Having showered, shaved, showered again and slept in a real, comfortable, honest-to-goodness bed, it’s now time to have one last misty-eyed look back on the five day celebration that was 2015’s Glastonbury Festival of Contemporary Arts.
“It’s been over twenty years since I was last here”, Grant-Lee Phillips told his audience. Back then, he was touring with Grant Lee Buffalo, known for their fusion of Neil Young style folk/country with modern American alternative rock. From 2000 onwards, he has been fashioning a solo career, and he has a fair bit to show for with seven albums on his belt.
Nottingham’s premier inner city music festival returned for its tenth anniversary bash. Nothing Off Note were there to bring you all the best bits. Here are some highlights of the acts we were lucky enough to see.
The first act of the day which we saw was Nottingham’s own Joy Mumford. She has been a fixture at previous Dot to Dot’s and here she was, performing in the intimate confines of the Stealth Club Acoustic Stage. Songs such as Tripwire showcase her sweet and soulful voice which can be incredibly emotional. She could also be quite upbeat, providing a more up-tempo cover version of Ordinary People by John Legend. Overall, she is a real talent and an excellent start to the day. She deserves to go far.
Playing upstairs in Spanky Van Dykes, Australian band The Griswolds performed Vampire Weekend influenced, infectious Indie rock. They had an energy and enthusiasm which left the audience eating out of their hands, especially with songs such as If You Wanna Stay and I am a Lion being natural chest-thumping tunes. It seemed a strange choice to have this band play in the slot they did, and it would have better suited the band and the audiences to have them play later in the day. Maybe after the success of their stint at this year’s festival, the band maybe bumped up the timings and venues next year.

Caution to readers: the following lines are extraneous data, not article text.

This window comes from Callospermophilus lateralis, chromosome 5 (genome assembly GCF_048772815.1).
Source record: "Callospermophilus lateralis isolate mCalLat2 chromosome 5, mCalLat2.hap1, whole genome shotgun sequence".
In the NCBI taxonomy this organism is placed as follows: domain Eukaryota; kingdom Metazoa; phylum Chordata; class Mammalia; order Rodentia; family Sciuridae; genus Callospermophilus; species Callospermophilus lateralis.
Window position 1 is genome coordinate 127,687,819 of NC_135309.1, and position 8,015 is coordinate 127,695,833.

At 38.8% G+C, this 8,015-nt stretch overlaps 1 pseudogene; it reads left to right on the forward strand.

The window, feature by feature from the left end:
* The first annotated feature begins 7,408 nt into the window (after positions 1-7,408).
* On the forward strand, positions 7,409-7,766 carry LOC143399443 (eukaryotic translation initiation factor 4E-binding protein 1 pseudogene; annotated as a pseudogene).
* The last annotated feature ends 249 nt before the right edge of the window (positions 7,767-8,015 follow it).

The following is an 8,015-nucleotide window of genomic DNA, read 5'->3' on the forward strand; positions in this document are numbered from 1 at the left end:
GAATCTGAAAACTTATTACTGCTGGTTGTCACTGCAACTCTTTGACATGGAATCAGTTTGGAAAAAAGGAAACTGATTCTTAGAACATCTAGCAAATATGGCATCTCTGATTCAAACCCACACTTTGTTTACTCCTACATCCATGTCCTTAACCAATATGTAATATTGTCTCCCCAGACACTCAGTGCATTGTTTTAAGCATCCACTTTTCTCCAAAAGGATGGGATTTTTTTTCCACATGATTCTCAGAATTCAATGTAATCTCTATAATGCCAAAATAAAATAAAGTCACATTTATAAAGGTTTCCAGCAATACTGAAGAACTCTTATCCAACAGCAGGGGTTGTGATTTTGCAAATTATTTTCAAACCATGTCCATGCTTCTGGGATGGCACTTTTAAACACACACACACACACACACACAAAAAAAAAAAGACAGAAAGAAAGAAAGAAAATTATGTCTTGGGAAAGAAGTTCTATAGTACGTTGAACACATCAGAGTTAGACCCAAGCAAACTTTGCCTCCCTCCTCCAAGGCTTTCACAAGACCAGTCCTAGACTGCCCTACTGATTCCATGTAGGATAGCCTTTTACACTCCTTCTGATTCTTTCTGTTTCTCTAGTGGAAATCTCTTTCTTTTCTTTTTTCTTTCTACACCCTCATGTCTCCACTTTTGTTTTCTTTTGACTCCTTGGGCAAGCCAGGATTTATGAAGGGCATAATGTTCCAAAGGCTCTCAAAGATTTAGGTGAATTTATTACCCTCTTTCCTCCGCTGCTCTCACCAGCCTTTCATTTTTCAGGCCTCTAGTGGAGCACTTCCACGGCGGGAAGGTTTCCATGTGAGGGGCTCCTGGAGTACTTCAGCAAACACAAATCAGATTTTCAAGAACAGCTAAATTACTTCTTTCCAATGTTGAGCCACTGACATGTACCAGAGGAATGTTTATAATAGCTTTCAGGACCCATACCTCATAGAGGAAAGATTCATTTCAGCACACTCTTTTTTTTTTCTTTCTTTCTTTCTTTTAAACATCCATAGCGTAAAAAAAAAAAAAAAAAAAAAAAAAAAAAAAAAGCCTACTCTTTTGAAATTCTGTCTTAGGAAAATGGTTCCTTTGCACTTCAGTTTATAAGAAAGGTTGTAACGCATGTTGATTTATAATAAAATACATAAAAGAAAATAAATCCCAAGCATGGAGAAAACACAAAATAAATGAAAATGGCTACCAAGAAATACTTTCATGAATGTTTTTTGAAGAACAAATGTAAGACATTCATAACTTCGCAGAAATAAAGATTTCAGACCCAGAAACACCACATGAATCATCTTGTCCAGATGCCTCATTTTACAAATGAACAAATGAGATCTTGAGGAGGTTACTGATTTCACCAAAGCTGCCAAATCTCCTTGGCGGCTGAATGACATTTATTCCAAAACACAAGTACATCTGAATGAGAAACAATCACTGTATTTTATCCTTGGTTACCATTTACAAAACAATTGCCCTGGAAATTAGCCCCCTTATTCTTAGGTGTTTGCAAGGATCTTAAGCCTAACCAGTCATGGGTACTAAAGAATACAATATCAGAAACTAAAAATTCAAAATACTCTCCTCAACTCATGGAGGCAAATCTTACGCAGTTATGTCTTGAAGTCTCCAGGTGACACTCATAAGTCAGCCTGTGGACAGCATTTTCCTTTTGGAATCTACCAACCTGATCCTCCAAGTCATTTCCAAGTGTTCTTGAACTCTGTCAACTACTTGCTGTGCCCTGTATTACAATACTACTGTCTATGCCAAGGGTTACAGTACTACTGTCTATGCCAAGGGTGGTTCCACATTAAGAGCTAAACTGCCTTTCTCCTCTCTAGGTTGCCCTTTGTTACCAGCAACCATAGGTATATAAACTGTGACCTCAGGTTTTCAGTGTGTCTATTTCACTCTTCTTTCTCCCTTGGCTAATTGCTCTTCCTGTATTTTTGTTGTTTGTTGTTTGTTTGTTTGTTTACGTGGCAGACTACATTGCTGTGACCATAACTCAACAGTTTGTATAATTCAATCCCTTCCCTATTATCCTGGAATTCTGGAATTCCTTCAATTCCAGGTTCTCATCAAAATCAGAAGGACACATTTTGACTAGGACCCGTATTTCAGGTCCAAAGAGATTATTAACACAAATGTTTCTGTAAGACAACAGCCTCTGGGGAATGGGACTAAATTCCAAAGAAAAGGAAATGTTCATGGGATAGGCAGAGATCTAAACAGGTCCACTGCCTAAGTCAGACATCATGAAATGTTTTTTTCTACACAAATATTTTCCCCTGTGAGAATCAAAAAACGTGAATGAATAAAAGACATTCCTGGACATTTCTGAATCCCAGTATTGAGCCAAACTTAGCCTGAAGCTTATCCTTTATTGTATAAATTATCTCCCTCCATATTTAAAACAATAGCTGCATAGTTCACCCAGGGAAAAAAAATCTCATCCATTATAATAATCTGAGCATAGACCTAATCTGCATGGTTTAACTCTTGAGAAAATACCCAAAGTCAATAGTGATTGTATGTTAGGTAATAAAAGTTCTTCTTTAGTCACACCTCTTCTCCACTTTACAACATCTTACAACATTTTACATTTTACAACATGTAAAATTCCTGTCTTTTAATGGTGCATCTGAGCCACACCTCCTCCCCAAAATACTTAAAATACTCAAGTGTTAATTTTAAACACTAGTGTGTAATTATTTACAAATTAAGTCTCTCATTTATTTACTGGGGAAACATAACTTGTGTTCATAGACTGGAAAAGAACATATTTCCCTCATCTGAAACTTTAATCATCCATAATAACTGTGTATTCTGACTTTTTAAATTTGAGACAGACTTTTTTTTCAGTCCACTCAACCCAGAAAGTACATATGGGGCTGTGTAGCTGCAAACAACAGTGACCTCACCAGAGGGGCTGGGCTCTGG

Over at The Rescue Rooms main stage, singer-songwriter Laurel has her audience transfixed with her haunting and sultry stage presence and Lana Del-Rey-style songs. Memorial captures the haunting sweetness of Laurel’s voice, as well as her enchanting stage presence. Coupled with this was a great rapport with the audience, which meant she was able to laugh and joke with the audience, particularly when one audience members held up an ‘R U Single’ sign on the smartphone, which Laurel handled with a great deal of coyness and panache.
Fat White Family
Lias Saudi takes to the stage like the classic dishevelled rock frontman, leaping into the crowd, surfing and topless. So far, so very Pete Doherty. Fat White Family certainly possesses a rock sound with edginess which is so sharp that you can cut yourself on them. What a disappointment then they only performed 20 minutes of their 45 minute set. It felt like a missed opportunity for Fat White Family to reward their fans and people who hadn’t heard them before to win them over.
This was a solid set form the welsh youngsters. They have been touted as the next oasis in the music press and with good reason. Their rock sound is promising and definitely the loudest band of the day.
Nice bit of indie pop rock from an intimate set in Rescue Rooms Red room. There are certainly shades of Damon Albarn in his voice. Daffodil days and Beautiful Words are two songs you should definitely listen to. Keep an eye out for his Beautiful Words EP which is released in June.
Interesting set from the Peterborough surf-pysch power trio. These guys know how to rock but maybe an earlier set time might have suited them better.
Headlining the Nottingham Trent Uni stage, the Californian band put in a pretty good shift and the audience certainly loved the mosh pit! Having already toured Europe in support of their latest album, they were maybe showing signs of fatigue and a little more audience interaction might have been appreciated. We would definitely recommend seeing them in the future though.
Dot to Dot has to be up there as the one of, if not the best city festival in the UK. Tramlines in Sheffield comes close but the abundance of up and coming bands and the proximity of a number of great venues really makes Dot to Dot stand out. Also the intimacy of most of the venues gives you chance to meet bands and show them some support. However, there was a sense that the performances, particularly from some of the more-hyped bands, such as Best Coast and Fat White Family weren’t as strong as hoped for. Only The Griswolds really lived up to the hype. As is what is happening with the music industry generally, it was the women who delivered some of the best performances, with Joy Mumford and Laurel providing excellent performances and having a real rapport with audiences. It is festivals like this which give bands the coverage, if not the breakthrough they deserve. After previous Dot to Dots had brought you Florence and the Machine, Bastille and Jake Bugg, who knows which of this year’s acts could make it big. Roll on next year and here’s hoping Dot to Dot continues to find and promote the best new acts the music industry has to offer.